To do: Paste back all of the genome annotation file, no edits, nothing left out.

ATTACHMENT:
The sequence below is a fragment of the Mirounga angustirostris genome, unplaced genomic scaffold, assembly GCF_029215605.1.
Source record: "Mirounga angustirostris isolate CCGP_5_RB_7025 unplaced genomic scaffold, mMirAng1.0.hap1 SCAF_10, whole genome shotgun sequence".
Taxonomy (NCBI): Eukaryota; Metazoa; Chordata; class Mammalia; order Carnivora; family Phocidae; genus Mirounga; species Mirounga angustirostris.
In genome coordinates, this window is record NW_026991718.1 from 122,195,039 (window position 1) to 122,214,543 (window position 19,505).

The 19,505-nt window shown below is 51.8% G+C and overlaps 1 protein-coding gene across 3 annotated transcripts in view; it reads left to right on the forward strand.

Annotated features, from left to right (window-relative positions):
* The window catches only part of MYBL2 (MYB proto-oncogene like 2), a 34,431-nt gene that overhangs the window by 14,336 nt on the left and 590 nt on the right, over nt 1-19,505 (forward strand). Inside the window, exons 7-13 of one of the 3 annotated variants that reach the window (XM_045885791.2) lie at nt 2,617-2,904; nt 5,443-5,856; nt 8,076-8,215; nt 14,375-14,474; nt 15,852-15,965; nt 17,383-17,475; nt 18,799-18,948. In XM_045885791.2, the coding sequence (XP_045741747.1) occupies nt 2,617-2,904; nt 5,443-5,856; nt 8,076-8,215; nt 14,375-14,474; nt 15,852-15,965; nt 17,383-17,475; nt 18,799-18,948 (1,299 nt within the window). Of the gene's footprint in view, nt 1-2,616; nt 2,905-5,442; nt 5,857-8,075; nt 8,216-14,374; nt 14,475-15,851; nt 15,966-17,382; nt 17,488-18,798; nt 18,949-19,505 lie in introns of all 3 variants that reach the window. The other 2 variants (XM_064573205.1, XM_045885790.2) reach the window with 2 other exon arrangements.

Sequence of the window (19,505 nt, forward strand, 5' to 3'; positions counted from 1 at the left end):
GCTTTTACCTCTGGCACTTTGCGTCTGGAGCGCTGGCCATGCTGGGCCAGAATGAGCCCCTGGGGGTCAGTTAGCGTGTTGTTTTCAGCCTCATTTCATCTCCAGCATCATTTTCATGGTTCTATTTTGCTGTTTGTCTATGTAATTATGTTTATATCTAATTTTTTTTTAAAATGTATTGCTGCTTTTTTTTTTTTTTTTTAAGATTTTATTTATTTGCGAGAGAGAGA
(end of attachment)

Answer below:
The sequence below is a fragment of the Mirounga angustirostris genome, unplaced genomic scaffold, assembly GCF_029215605.1.
Source record: "Mirounga angustirostris isolate CCGP_5_RB_7025 unplaced genomic scaffold, mMirAng1.0.hap1 SCAF_10, whole genome shotgun sequence".
Taxonomy (NCBI): Eukaryota; Metazoa; Chordata; class Mammalia; order Carnivora; family Phocidae; genus Mirounga; species Mirounga angustirostris.
In genome coordinates, this window is record NW_026991718.1 from 122,195,039 (window position 1) to 122,214,543 (window position 19,505).

The 19,505-nt window shown below is 51.8% G+C and overlaps 1 protein-coding gene across 3 annotated transcripts in view; it reads left to right on the forward strand.

Annotated features, from left to right (window-relative positions):
* The window catches only part of MYBL2 (MYB proto-oncogene like 2), a 34,431-nt gene that overhangs the window by 14,336 nt on the left and 590 nt on the right, over nt 1-19,505 (forward strand). Inside the window, exons 7-13 of one of the 3 annotated variants that reach the window (XM_045885791.2) lie at nt 2,617-2,904; nt 5,443-5,856; nt 8,076-8,215; nt 14,375-14,474; nt 15,852-15,965; nt 17,383-17,475; nt 18,799-18,948. In XM_045885791.2, the coding sequence (XP_045741747.1) occupies nt 2,617-2,904; nt 5,443-5,856; nt 8,076-8,215; nt 14,375-14,474; nt 15,852-15,965; nt 17,383-17,475; nt 18,799-18,948 (1,299 nt within the window). Of the gene's footprint in view, nt 1-2,616; nt 2,905-5,442; nt 5,857-8,075; nt 8,216-14,374; nt 14,475-15,851; nt 15,966-17,382; nt 17,488-18,798; nt 18,949-19,505 lie in introns of all 3 variants that reach the window. The other 2 variants (XM_064573205.1, XM_045885790.2) reach the window with 2 other exon arrangements.

Sequence of the window (19,505 nt, forward strand, 5' to 3'; positions counted from 1 at the left end):
GCTTTTACCTCTGGCACTTTGCGTCTGGAGCGCTGGCCATGCTGGGCCAGAATGAGCCCCTGGGGGTCAGTTAGCGTGTTGTTTTCAGCCTCATTTCATCTCCAGCATCATTTTCATGGTTCTATTTTGCTGTTTGTCTATGTAATTATGTTTATATCTAATTTTTTTTTAAAATGTATTGCTGCTTTTTTTTTTTTTTTTTAAGATTTTATTTATTTGCGAGAGAGAGA